Quick facts

Common name(s): lungwort, tree lungwort

Scientific name: Lobaria species (including Lobaria pulmonaria, L. virens, L. amplissima, L. scrobiculata)

Family: Lobariaceae

Fruiting season: year-round

Habitat: bark of mature deciduous trees in old woods with low air pollution

What do lungwort lichens look like?

Lichens are organisms formed by the symbiosis of a fungus species and one or more other organisms, typically an alga.

Lungworts are known as foliose (leafy) lichens, and are often bright, lush and green when wet. When healthy they can grow to impressive sizes.

Tree lungwort (Lobaria pulmonaria) is formed from a fungus and two algae – a green and a blue-green. 

Not to be confused with: similar foliose lichens growing on trees in old woodlands, including dog lichens (Peltigera species) and stinky (Sticta species). Lungworts differ from Sticta lichens because they lack perforations on the lower surface, and are usually browner.

Did you know?

Some lungwort lichens would always have grown in the humid woodlands of the west of the UK (such as Lobaria virens). But others (such as Lobaria pulmonaria) have been pushed west where the air is cleaner.

Where to find lungwort lichens

Lungwort lichens are now only found in old woods and trees in the far west of the UK. 

Lobaria pulmonaria once grew on mature oaks, ash, elms and other trees throughout the UK, but its range is now restricted to the Scottish Highlands, with scattered outposts in North Wales, Pembrokeshire, Dartmoor and the New Forest. In some of these sites it is rarely fertile (producing fruitbodies), and so its reproduction is limited.

All lungworts have declined seriously in the past century, but Lobaria scrobiculata has possibly declined the most due to environmental changes; it's now extinct across most of central and southern Europe.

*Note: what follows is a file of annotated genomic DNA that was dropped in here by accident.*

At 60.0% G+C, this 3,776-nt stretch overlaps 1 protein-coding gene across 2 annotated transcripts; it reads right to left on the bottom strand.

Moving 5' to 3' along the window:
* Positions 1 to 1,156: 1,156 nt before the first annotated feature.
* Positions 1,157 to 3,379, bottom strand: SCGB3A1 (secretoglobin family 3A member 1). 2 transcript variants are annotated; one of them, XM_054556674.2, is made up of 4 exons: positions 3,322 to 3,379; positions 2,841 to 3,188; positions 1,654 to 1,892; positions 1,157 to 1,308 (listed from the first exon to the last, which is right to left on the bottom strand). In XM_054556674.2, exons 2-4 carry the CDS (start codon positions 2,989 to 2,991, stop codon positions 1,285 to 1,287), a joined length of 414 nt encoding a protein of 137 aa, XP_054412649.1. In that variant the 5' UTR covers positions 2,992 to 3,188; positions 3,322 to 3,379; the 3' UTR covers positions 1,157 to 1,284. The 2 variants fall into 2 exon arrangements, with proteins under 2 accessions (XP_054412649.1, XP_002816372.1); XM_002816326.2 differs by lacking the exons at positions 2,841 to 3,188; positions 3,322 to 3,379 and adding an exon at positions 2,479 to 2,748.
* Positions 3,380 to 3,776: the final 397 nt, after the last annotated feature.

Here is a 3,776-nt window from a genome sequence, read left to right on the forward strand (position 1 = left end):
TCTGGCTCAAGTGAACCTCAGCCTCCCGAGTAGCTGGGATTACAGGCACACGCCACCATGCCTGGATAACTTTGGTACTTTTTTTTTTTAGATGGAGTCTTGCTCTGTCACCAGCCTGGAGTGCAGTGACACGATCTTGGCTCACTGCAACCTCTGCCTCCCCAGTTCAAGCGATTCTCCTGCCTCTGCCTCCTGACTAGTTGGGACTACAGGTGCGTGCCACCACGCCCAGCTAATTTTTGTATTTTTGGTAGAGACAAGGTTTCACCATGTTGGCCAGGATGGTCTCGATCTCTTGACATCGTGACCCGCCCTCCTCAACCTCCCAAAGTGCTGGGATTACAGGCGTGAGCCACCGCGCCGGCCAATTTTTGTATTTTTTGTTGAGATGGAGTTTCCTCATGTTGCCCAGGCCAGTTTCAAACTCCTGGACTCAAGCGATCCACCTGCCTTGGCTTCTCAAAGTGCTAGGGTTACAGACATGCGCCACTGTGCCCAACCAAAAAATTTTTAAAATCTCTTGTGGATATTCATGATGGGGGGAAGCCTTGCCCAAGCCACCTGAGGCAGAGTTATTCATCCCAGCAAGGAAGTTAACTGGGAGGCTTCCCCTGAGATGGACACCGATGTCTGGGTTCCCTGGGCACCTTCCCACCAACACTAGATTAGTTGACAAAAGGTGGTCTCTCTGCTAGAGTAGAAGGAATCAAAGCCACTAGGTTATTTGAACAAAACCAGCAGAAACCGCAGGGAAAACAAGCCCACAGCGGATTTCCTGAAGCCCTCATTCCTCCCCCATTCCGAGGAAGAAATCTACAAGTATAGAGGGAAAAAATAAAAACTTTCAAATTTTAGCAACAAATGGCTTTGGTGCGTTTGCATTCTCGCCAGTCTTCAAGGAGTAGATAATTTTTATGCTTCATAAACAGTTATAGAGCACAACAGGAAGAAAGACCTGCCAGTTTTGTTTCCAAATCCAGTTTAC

Lobaria scrobiculata lichen on willow

Trees woods and wildlife

A sign of ancient woodland

Lungwort lichens are ancient-woodland indicators. If you spot them while you're out exploring, it could be a sign you're standing in a rare and special habitat.

Learn more about ancient woodland
Limax cinereoniger slug on Lobaria Virens lichen

Credit: Alastair Hotchkiss / WTML

Value to wildlife

Lichens play an important role in the ecology of woodlands. Lichens on trees provide important microhabitats, shelter and food for small invertebrates. These in-turn are prey for larger insects and birds. They can also be hosts for other species of parasitic fungi. Lichens also provide many other ecosystem services such as carbon cycling and water retention for example.

Did you know?

Most lichens do not have old common names, but the fact that Lobaria pulmonaria (tree lungwort) had a name and a use shows how common it must have once been.

Did you know?

The name 'lungwort' dates from long ago when it was thought to have medicinal properties for respiratory ailments.

Uses of lungwort lichens

Tree lungwort resembles the tissue inside lungs and was therefore thought to be a remedy for lung diseases.

In traditional medicine it is, or has been, used to treat a variety of conditions throughout its range. In India it is used in traditional medicine to treat haemorrhages and eczema. In British Columbia, Canada, the Hesquiaht use it as a remedy for coughing up blood. In the high Molise region in Italy it is used as an antiseptic for wounds.

Lungworts have also been used to produce an orange dye for wool and leather, and to make perfumes and beer.